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Road House stands on its own and delivers the ass-kicking goods.

Director Doug Liman teams up with Academy Award Nominee Jake Gyllenhaal to modernize a late-eighties action film in "Road House" from Amazon Studios. Anthony Bagarozzi, Charles Mondry, and Chuck Mondry pen the film's screenplay. Dalton (Gyllenhall), a former UFC combatant tormented by his turbulent history and violent tendencies.

Dalton clings meagerly to the lingering echoes of his notorious reputation when he is discovered by Frankie (Jessica Williams), a proprietress operating a roadhouse in the Florida Keys. She enlists him as her fresh strong-arm aide, intending to curb a ferocious faction collaborating with criminal lord Brandt (Billy Magnussen), who is hell-bent on demolishing her cherished bar establishment.

Early on, Brandt learns that Dalton isn't someone you want to mess with when he sends his goons to cause a ruckus at Frankie's bar, and they have their asses handed to them with Dalton's exceptional fighting prowess. Upon purging the bar from lawlessness and kindling an affiliation with neighborhood practitioner Ellie (Daniela Melchior), perhaps Dalton has finally found serenity and another chance at calling somewhere home.

However, when vindictive hired gun Knox (Conor McGregor) marks his ruthless appearance in their quiet world, escalating violence takes hold. The gruesome skirmishes intensify along with shedding blood become more frequent within the picturesque Keys region, thus proving it to be an environment far more perilous than anything that confronted Dalton during his past encounters inside UFC's Octagon.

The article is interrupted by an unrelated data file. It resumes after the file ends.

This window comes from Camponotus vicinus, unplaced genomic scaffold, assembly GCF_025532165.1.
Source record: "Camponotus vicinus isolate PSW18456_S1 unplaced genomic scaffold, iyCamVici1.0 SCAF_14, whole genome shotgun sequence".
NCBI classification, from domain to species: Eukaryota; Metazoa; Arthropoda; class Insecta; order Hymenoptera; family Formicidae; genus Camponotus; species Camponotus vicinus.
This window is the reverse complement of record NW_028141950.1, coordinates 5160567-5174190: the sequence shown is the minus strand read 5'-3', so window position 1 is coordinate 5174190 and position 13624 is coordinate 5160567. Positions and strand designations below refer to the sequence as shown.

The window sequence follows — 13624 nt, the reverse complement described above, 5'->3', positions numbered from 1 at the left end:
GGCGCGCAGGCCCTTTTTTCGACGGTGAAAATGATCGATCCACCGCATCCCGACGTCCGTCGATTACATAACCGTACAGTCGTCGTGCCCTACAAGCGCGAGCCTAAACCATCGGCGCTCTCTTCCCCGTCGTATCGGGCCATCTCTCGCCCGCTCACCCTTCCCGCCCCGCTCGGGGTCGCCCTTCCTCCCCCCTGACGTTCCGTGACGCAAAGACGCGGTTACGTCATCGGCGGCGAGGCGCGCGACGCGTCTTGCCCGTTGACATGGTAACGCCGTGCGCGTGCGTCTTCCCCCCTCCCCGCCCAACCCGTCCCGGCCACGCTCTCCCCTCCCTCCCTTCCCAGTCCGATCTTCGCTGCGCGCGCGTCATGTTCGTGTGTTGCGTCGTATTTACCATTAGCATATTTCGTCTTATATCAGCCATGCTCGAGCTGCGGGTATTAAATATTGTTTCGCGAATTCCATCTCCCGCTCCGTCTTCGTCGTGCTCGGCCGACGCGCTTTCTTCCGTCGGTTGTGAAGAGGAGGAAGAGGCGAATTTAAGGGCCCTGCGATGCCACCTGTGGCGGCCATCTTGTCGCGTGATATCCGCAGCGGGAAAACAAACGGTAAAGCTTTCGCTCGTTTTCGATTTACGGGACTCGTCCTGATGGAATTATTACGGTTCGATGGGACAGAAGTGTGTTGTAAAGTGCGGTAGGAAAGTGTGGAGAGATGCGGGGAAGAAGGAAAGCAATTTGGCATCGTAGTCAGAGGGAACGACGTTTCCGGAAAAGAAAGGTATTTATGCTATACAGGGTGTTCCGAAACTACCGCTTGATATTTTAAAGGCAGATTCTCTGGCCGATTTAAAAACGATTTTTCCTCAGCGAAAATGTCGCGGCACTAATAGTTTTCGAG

When the remake of "Road House" was initially announced, there was a ton of criticism from fans, which is understandable. The original 'Road House' is a classic that I often revisit. The film has left a lasting impact, including a great joke from 'Family Guy,' an off-Broadway play where Tamiak from "The Last Dragon" played the role of Dalton, and a mediocre sequel.

It is a relief to see that director Liman and Gyllenhaal value the original movie and put their twist on the modern version. One of the first things the audience will notice is that the writers intend to transform Dalton into a mystical character similar to those found in Sergio Leone's films. Dalton has a job, keeps to himself, and protects the underdog. Gyllenhaal delivers a solid performance as an alpha male, bringing his unique style to the role.

Our primary antagonists are not merely participating but relishing their roles. Billy Magnussen embodies a perpetually ill-tempered and petulant individual with unresolved paternal issues. Concurrently, Mixed Martial Arts superstar Conor McGregor freely explores his acting potential in his inaugural film outing. Although McGregor's introduction as the hyper-aggressive Knox may be overly conspicuous, he effectively incorporates his fighting persona when executing combative scenes.

At the same time, it is evident that McGregor might have benefited from professional acting coaching—given the awkward pauses and forced dialogue deliveries featuring an unnaturally permanent grin—such shortcomings largely marginalize his overall performance. The remake prioritizes action sequences over the romantic subplot involving actress Daniela Melchior's character. However, it should be noted that despite presenting well on screen, Jessica Williams' characterization appears inadequately developed.

While it's missing a Wade Garrett-type character (Cole Hauser would've been money ) and some memorable one-liners taken as its own thing, the remake of "Road House" is an enjoyable stream.

Final Grade: B

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